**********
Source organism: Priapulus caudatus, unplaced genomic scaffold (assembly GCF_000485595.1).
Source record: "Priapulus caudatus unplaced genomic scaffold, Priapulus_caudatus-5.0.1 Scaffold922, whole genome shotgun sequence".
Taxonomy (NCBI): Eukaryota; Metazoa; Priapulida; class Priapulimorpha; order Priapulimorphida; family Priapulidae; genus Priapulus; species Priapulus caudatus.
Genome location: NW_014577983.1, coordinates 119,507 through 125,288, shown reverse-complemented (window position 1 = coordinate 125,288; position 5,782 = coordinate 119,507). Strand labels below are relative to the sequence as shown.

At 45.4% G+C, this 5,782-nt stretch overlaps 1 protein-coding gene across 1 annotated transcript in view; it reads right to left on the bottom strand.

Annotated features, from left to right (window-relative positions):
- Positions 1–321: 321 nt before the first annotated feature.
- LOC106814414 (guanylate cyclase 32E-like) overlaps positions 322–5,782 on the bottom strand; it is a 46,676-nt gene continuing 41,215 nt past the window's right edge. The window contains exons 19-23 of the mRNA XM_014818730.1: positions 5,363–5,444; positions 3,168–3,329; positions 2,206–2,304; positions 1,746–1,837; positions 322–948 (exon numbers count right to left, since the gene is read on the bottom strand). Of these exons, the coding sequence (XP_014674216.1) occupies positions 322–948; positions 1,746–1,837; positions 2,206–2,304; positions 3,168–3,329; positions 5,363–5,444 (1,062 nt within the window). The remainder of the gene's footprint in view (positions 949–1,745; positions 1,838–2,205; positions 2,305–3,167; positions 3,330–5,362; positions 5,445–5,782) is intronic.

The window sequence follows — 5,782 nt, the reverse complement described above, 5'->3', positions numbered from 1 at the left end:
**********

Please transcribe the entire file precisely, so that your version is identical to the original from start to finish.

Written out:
Source organism: Priapulus caudatus, unplaced genomic scaffold (assembly GCF_000485595.1).
Source record: "Priapulus caudatus unplaced genomic scaffold, Priapulus_caudatus-5.0.1 Scaffold922, whole genome shotgun sequence".
Taxonomy (NCBI): Eukaryota; Metazoa; Priapulida; class Priapulimorpha; order Priapulimorphida; family Priapulidae; genus Priapulus; species Priapulus caudatus.
Genome location: NW_014577983.1, coordinates 119,507 through 125,288, shown reverse-complemented (window position 1 = coordinate 125,288; position 5,782 = coordinate 119,507). Strand labels below are relative to the sequence as shown.

At 45.4% G+C, this 5,782-nt stretch overlaps 1 protein-coding gene across 1 annotated transcript in view; it reads right to left on the bottom strand.

Annotated features, from left to right (window-relative positions):
- Positions 1–321: 321 nt before the first annotated feature.
- LOC106814414 (guanylate cyclase 32E-like) overlaps positions 322–5,782 on the bottom strand; it is a 46,676-nt gene continuing 41,215 nt past the window's right edge. The window contains exons 19-23 of the mRNA XM_014818730.1: positions 5,363–5,444; positions 3,168–3,329; positions 2,206–2,304; positions 1,746–1,837; positions 322–948 (exon numbers count right to left, since the gene is read on the bottom strand). Of these exons, the coding sequence (XP_014674216.1) occupies positions 322–948; positions 1,746–1,837; positions 2,206–2,304; positions 3,168–3,329; positions 5,363–5,444 (1,062 nt within the window). The remainder of the gene's footprint in view (positions 949–1,745; positions 1,838–2,205; positions 2,305–3,167; positions 3,330–5,362; positions 5,445–5,782) is intronic.

The window sequence follows — 5,782 nt, the reverse complement described above, 5'->3', positions numbered from 1 at the left end: